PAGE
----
Aligarh students develop a low-cost digital walking stick for visually impaired people

By Tenzin Norzom|14th Aug 2019
Team Emoneers from Aligarh, which won Rs 50,000 at the Smart India Hackathon, is looking to launch the digital walking stick for visually impaired people in the market soon.
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Technology has become the ultimate leveller, with several innovations and inventions striving to make life easy for every section of society. But while technological intervention exists for differently-abled people, it is not often affordable for the masses, especially in a developing country like India. 

Take, for example, visually impaired people. Over five million people in India are visually disabled, according to the 2011 census report. But aids to make their life more comfortable are not available for everyone.

“The good ones that seem functional and helpful are priced high; around more than Rs 5,000, and the ones available at around Rs 1,500-2,000 are in bad shape,”

said Priyanka Gupta, who is the leader of Team Emoneers, a group of students from the Zakir Husain College of Engineering and Technology in Aligarh, Uttar Pradesh.

Addressing this gap at the Smart India Hackathon that was held last month, the team designed an affordable electronic walking stick that alerts the user on various scenarios, such as water on the way, entering a dark room, among others, by sounding out a different sounding beep as a warning for each situation. 

The students won Rs 50,000 at IIT, Kanpur, one of the 19 nodal centres that hosted the grand finale.

Smart India Hackathon

Team Emoneers at IIT, Kanpur

Eye-opening features

Using ultrasonic sensors, the walking stick can detect obstacles like person or pillars on the way. Elaborating on the dark room feature, the team stated,

 “For a blind person, a dark room is way more difficult. There, the stick lights up indicating their presence to others.”

The stick also comes with a small RF remote control. Pressing a button, the stick will make continuous beeping sound until the user finds it. 

Although not a novel concept, the team believes a low-cost device with functional features could do well for visually impaired people in India.

The beginnings 

It all began when Priyanka observed her uncle, who is a visually challenged person, struggle every day to do simple chores. She even tried her hands at crafting a device while pursuing a diploma course in Electrical Engineering at Women’s Polytechnic, Aligarh Muslim University, Uttar Pradesh.

However, things didn't work out, but when the Smart India Hackathon was announced after a year, it felt like the right opportunity to give it another go.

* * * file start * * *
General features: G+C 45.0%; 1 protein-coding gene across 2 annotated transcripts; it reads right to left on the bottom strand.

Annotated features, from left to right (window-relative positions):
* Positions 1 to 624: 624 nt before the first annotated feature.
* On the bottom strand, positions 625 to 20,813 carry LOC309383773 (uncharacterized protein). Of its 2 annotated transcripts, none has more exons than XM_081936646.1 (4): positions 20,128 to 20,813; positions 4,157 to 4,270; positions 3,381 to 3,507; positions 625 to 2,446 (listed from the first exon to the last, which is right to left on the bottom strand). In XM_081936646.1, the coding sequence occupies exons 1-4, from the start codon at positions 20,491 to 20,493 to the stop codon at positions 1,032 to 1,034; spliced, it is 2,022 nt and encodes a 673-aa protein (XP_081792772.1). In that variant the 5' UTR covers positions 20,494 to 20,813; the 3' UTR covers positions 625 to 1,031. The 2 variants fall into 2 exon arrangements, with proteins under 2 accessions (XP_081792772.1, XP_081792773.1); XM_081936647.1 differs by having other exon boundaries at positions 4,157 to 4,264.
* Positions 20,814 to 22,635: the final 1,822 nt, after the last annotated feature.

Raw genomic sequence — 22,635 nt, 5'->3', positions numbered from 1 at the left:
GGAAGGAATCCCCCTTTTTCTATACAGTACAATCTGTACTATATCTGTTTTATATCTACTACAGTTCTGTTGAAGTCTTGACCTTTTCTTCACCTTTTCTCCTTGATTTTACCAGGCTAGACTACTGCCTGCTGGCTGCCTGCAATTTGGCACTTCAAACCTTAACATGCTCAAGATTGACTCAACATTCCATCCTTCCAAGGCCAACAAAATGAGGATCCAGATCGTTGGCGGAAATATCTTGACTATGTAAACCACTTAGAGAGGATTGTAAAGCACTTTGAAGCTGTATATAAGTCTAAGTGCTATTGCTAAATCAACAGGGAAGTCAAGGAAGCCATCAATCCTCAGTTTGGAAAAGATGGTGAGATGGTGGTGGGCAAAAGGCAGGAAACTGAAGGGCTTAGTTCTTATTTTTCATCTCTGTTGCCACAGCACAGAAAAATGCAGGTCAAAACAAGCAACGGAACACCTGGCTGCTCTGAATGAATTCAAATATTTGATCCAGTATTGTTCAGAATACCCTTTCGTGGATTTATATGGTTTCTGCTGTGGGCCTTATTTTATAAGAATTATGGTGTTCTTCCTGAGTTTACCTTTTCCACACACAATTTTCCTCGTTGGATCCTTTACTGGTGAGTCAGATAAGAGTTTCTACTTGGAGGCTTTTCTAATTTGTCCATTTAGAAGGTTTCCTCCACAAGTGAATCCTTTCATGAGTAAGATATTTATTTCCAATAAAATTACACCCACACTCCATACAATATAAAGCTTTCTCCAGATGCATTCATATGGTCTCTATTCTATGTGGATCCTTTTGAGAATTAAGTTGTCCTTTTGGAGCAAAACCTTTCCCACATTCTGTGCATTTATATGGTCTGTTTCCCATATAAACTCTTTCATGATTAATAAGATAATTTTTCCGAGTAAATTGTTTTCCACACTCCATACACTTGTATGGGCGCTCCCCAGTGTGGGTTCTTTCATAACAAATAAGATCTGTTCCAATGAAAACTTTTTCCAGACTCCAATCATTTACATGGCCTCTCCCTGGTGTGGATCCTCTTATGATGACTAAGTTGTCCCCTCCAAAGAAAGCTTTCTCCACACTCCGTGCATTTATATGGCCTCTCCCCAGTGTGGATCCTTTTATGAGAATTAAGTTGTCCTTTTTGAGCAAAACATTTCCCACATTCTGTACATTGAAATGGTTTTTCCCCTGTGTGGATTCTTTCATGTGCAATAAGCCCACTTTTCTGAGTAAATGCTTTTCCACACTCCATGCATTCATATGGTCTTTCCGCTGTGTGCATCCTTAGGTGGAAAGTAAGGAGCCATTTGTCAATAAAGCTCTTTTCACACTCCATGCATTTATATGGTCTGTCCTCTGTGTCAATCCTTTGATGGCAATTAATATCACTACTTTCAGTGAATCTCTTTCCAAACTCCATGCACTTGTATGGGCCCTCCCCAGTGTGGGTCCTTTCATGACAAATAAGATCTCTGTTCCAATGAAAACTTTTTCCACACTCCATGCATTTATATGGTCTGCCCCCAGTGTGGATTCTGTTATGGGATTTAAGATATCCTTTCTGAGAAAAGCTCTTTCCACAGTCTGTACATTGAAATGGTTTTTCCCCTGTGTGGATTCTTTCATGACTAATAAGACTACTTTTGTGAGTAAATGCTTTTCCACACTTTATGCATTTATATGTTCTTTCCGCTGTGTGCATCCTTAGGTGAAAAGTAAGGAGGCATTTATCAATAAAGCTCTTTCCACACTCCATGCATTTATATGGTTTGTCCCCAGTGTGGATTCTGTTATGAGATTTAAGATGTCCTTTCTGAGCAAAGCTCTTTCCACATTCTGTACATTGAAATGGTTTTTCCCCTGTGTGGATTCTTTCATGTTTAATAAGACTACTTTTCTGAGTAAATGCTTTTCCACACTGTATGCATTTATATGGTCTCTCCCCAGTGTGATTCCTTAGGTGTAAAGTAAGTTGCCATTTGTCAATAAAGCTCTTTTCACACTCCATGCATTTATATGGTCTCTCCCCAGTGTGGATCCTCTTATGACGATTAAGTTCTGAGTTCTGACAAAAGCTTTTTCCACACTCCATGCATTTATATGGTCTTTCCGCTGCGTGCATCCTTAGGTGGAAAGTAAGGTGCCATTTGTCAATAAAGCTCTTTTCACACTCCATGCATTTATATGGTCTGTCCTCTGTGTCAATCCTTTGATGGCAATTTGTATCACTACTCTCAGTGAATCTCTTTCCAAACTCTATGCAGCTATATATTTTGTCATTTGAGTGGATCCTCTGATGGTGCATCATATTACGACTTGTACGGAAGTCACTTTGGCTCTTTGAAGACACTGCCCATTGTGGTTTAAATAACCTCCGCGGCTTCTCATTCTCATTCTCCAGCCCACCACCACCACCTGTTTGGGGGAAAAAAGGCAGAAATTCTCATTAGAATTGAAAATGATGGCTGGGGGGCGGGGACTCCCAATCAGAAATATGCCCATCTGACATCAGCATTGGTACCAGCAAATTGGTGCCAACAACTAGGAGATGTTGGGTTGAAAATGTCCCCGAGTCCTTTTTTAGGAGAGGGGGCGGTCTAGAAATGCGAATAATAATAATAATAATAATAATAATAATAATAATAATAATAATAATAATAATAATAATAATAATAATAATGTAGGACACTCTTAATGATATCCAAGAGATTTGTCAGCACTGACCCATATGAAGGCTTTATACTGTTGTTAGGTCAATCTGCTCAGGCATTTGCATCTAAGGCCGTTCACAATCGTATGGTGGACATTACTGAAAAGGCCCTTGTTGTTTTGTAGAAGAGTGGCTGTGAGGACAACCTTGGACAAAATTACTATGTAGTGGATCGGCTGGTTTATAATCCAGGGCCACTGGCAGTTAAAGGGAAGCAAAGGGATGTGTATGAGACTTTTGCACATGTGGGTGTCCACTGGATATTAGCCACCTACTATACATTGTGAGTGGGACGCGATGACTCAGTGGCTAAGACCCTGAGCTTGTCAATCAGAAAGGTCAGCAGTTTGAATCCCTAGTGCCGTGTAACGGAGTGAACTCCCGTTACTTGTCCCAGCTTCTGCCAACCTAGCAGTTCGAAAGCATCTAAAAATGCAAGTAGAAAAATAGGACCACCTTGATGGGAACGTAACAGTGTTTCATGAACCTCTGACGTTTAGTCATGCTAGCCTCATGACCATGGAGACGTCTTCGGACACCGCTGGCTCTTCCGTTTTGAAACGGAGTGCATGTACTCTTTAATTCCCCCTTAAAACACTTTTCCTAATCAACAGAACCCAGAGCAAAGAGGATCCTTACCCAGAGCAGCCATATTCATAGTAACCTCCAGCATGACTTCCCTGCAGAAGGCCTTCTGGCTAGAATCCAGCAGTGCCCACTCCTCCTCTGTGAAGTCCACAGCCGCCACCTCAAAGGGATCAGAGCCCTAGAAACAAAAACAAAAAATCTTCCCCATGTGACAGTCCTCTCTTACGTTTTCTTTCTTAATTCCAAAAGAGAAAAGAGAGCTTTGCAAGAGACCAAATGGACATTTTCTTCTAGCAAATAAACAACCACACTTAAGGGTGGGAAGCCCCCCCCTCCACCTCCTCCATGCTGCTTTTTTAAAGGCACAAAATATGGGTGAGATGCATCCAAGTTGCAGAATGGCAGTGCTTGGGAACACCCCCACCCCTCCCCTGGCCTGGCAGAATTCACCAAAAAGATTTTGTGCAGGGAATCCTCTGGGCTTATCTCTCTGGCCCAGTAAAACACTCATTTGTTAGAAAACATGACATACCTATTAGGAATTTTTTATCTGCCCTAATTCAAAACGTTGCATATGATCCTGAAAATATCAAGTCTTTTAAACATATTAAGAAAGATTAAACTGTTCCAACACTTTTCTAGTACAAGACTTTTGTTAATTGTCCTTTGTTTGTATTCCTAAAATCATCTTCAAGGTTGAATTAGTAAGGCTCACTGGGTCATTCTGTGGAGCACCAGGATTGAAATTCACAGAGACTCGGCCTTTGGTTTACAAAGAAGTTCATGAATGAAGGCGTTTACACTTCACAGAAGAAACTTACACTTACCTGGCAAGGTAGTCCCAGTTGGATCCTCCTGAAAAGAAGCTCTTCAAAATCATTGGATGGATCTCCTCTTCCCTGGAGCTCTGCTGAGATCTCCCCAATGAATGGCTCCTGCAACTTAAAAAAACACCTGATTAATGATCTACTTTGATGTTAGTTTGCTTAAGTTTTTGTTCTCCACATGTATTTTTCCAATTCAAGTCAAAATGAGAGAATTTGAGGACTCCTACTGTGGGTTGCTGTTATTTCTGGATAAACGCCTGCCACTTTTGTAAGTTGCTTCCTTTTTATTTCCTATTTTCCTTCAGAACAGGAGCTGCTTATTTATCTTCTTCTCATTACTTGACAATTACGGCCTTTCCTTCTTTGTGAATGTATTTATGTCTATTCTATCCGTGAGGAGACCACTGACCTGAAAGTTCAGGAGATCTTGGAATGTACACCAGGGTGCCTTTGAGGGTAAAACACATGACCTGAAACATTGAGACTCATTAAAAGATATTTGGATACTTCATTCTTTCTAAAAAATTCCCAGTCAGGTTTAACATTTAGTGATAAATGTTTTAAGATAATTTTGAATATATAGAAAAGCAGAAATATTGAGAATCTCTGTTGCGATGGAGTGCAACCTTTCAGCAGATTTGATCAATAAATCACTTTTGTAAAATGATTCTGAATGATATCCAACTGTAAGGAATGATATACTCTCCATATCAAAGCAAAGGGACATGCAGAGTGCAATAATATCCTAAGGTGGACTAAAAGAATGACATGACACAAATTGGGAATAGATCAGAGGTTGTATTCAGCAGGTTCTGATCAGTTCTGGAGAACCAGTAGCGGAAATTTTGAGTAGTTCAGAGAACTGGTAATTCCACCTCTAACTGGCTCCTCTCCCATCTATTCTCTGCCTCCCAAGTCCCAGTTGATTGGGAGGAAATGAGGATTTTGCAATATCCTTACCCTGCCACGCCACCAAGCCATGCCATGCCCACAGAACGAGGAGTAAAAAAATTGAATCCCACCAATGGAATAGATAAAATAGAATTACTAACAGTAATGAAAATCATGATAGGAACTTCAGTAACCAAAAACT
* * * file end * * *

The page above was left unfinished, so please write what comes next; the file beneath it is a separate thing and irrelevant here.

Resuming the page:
Her classmates - Himanshi Varshney, Saloni Garg, Nidhi Chawla, Saad Khan, and Faraz Omar, all 20 years old and first-year engineering students - then came together. ‘Emoneers’ is a portmanteau of ‘emotion’ and ‘engineers’, signifying that as engineers, they feel for people’s needs.

Working on the product, they divided themselves into two groups; one took care of programming and the other worked on the hardware.

Light at the end of the tunnel

One goal that remained fixed throughout the process of creating the walking stick was to keep the product affordable. It had to be something that people from economically weaker backgrounds would not hesitate to buy. And they wanted to keep it simple and easy to use as well.

Smart India hackathon

Prototype of the electric walking stick developed by team Emoneers. They are working on further improvements.

But there were setbacks. Programming errors led to the improper reading of signal and the stick couldn’t identify objects at times. As they had used three different sensors, and wiring all the three together was another challenge. 

Over the months leading up to the grand finale, the team fixed the problems as it worked on the basic features of the stick.

The members feel that the technology can be made better and the prize money will be used to this end. They want to incorporate features like making calls in times of emergency, enabling a Siri-like feature in place of the varying beeping sounds, and to make the stick foldable. 

Priyanka said that her uncle was delighted and appreciated the work. “I am still working on it. As soon as it is done, I will definitely give him one,” she added. 

Working on the prototype, the students spent close to Rs 2,000 which the college has promised to fund. Currently looking for opportunities to sell in the market, they have planned three different versions with a price range of Rs 800-1,000, Rs 1,200-1,500, and Rs 1,300-1,700 each. 


The present government has been trying to build a strong spirit of innovation among young minds, especially students. To further this initiative, the government started Smart India Hackathon (SIH) in 2017 and recently concluded its third chapter successfully. 

YourStory brings to the fore some amazing young minds who have taken up the challenge to solve some of the country’s grassroots problems.

(Edited by Evelyn Ratnakumar)